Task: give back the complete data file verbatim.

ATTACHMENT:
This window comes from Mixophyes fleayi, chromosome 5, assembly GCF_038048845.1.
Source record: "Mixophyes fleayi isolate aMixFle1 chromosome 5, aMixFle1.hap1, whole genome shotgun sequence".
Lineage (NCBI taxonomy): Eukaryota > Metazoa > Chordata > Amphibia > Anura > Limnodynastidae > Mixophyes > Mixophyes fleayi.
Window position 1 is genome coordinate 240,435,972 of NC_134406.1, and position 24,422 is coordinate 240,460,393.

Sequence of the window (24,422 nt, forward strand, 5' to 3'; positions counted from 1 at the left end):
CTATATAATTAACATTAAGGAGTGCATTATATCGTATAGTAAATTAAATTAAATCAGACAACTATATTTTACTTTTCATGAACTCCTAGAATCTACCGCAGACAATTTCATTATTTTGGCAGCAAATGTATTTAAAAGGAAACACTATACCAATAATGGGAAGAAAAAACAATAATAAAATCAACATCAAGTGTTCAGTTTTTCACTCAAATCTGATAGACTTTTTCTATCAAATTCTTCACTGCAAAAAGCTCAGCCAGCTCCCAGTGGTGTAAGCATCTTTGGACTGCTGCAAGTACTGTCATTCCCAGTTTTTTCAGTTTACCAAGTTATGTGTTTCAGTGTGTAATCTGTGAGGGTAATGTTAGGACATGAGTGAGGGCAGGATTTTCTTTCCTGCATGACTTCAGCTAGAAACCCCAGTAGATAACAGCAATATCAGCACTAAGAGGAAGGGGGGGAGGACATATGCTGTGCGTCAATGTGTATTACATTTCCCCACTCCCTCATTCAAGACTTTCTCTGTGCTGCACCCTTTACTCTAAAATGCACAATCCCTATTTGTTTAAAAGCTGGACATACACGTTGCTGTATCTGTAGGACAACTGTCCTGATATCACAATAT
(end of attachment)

This window comes from Mixophyes fleayi, chromosome 5, assembly GCF_038048845.1.
Source record: "Mixophyes fleayi isolate aMixFle1 chromosome 5, aMixFle1.hap1, whole genome shotgun sequence".
Lineage (NCBI taxonomy): Eukaryota > Metazoa > Chordata > Amphibia > Anura > Limnodynastidae > Mixophyes > Mixophyes fleayi.
Window position 1 is genome coordinate 240,435,972 of NC_134406.1, and position 24,422 is coordinate 240,460,393.

Sequence of the window (24,422 nt, forward strand, 5' to 3'; positions counted from 1 at the left end):
CTATATAATTAACATTAAGGAGTGCATTATATCGTATAGTAAATTAAATTAAATCAGACAACTATATTTTACTTTTCATGAACTCCTAGAATCTACCGCAGACAATTTCATTATTTTGGCAGCAAATGTATTTAAAAGGAAACACTATACCAATAATGGGAAGAAAAAACAATAATAAAATCAACATCAAGTGTTCAGTTTTTCACTCAAATCTGATAGACTTTTTCTATCAAATTCTTCACTGCAAAAAGCTCAGCCAGCTCCCAGTGGTGTAAGCATCTTTGGACTGCTGCAAGTACTGTCATTCCCAGTTTTTTCAGTTTACCAAGTTATGTGTTTCAGTGTGTAATCTGTGAGGGTAATGTTAGGACATGAGTGAGGGCAGGATTTTCTTTCCTGCATGACTTCAGCTAGAAACCCCAGTAGATAACAGCAATATCAGCACTAAGAGGAAGGGGGGGAGGACATATGCTGTGCGTCAATGTGTATTACATTTCCCCACTCCCTCATTCAAGACTTTCTCTGTGCTGCACCCTTTACTCTAAAATGCACAATCCCTATTTGTTTAAAAGCTGGACATACACGTTGCTGTATCTGTAGGACAACTGTCCTGATATCACAATAT